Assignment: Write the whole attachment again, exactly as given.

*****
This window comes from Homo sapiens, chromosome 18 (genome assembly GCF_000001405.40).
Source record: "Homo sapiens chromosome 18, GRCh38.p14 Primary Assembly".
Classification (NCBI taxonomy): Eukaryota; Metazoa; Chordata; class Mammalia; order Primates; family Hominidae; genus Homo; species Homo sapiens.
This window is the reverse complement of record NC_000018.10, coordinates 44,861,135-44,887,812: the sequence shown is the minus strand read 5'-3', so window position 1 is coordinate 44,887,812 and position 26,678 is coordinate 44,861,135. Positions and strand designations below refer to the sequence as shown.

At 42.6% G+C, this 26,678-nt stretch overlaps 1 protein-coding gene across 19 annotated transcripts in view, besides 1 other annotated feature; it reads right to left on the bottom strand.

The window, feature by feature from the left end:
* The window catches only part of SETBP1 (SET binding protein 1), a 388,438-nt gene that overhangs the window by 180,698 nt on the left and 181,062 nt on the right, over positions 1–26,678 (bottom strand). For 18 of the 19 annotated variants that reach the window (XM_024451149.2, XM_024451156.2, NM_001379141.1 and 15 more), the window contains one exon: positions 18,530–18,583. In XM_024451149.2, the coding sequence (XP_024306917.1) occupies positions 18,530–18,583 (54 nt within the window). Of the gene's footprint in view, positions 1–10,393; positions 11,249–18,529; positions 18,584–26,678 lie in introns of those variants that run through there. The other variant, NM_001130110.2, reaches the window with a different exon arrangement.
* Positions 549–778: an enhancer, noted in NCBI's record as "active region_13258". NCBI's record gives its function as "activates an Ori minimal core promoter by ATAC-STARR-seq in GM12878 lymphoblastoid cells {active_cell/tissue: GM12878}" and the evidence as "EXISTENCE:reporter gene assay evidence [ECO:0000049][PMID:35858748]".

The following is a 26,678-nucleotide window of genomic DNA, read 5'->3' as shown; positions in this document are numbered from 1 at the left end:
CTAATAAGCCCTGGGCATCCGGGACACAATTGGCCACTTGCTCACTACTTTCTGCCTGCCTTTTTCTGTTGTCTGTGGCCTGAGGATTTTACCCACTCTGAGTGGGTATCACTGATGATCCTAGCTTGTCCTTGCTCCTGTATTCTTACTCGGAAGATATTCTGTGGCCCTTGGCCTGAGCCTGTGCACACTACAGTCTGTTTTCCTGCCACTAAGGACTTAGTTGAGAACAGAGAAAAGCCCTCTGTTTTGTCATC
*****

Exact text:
This window comes from Homo sapiens, chromosome 18 (genome assembly GCF_000001405.40).
Source record: "Homo sapiens chromosome 18, GRCh38.p14 Primary Assembly".
Classification (NCBI taxonomy): Eukaryota; Metazoa; Chordata; class Mammalia; order Primates; family Hominidae; genus Homo; species Homo sapiens.
This window is the reverse complement of record NC_000018.10, coordinates 44,861,135-44,887,812: the sequence shown is the minus strand read 5'-3', so window position 1 is coordinate 44,887,812 and position 26,678 is coordinate 44,861,135. Positions and strand designations below refer to the sequence as shown.

At 42.6% G+C, this 26,678-nt stretch overlaps 1 protein-coding gene across 19 annotated transcripts in view, besides 1 other annotated feature; it reads right to left on the bottom strand.

The window, feature by feature from the left end:
* The window catches only part of SETBP1 (SET binding protein 1), a 388,438-nt gene that overhangs the window by 180,698 nt on the left and 181,062 nt on the right, over positions 1–26,678 (bottom strand). For 18 of the 19 annotated variants that reach the window (XM_024451149.2, XM_024451156.2, NM_001379141.1 and 15 more), the window contains one exon: positions 18,530–18,583. In XM_024451149.2, the coding sequence (XP_024306917.1) occupies positions 18,530–18,583 (54 nt within the window). Of the gene's footprint in view, positions 1–10,393; positions 11,249–18,529; positions 18,584–26,678 lie in introns of those variants that run through there. The other variant, NM_001130110.2, reaches the window with a different exon arrangement.
* Positions 549–778: an enhancer, noted in NCBI's record as "active region_13258". NCBI's record gives its function as "activates an Ori minimal core promoter by ATAC-STARR-seq in GM12878 lymphoblastoid cells {active_cell/tissue: GM12878}" and the evidence as "EXISTENCE:reporter gene assay evidence [ECO:0000049][PMID:35858748]".

The following is a 26,678-nucleotide window of genomic DNA, read 5'->3' as shown; positions in this document are numbered from 1 at the left end:
CTAATAAGCCCTGGGCATCCGGGACACAATTGGCCACTTGCTCACTACTTTCTGCCTGCCTTTTTCTGTTGTCTGTGGCCTGAGGATTTTACCCACTCTGAGTGGGTATCACTGATGATCCTAGCTTGTCCTTGCTCCTGTATTCTTACTCGGAAGATATTCTGTGGCCCTTGGCCTGAGCCTGTGCACACTACAGTCTGTTTTCCTGCCACTAAGGACTTAGTTGAGAACAGAGAAAAGCCCTCTGTTTTGTCATC